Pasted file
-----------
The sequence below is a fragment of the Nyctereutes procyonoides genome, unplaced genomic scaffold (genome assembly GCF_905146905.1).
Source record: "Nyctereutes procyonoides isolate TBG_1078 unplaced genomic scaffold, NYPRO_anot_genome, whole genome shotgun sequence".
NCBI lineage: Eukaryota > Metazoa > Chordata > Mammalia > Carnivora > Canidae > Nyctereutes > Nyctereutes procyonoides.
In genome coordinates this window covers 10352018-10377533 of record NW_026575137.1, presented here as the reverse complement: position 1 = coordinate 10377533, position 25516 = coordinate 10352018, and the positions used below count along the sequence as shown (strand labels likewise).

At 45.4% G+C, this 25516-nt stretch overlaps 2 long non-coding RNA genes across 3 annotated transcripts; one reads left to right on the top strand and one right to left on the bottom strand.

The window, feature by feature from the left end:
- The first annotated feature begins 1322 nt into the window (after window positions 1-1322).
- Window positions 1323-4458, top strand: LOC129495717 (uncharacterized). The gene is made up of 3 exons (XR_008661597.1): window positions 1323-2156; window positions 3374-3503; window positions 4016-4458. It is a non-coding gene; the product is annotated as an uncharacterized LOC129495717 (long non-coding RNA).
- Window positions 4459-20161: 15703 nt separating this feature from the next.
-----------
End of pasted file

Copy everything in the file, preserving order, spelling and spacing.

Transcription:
The sequence below is a fragment of the Nyctereutes procyonoides genome, unplaced genomic scaffold (genome assembly GCF_905146905.1).
Source record: "Nyctereutes procyonoides isolate TBG_1078 unplaced genomic scaffold, NYPRO_anot_genome, whole genome shotgun sequence".
NCBI lineage: Eukaryota > Metazoa > Chordata > Mammalia > Carnivora > Canidae > Nyctereutes > Nyctereutes procyonoides.
In genome coordinates this window covers 10352018-10377533 of record NW_026575137.1, presented here as the reverse complement: position 1 = coordinate 10377533, position 25516 = coordinate 10352018, and the positions used below count along the sequence as shown (strand labels likewise).

At 45.4% G+C, this 25516-nt stretch overlaps 2 long non-coding RNA genes across 3 annotated transcripts; one reads left to right on the top strand and one right to left on the bottom strand.

The window, feature by feature from the left end:
- The first annotated feature begins 1322 nt into the window (after window positions 1-1322).
- Window positions 1323-4458, top strand: LOC129495717 (uncharacterized). The gene is made up of 3 exons (XR_008661597.1): window positions 1323-2156; window positions 3374-3503; window positions 4016-4458. It is a non-coding gene; the product is annotated as an uncharacterized LOC129495717 (long non-coding RNA).
- Window positions 4459-20161: 15703 nt separating this feature from the next.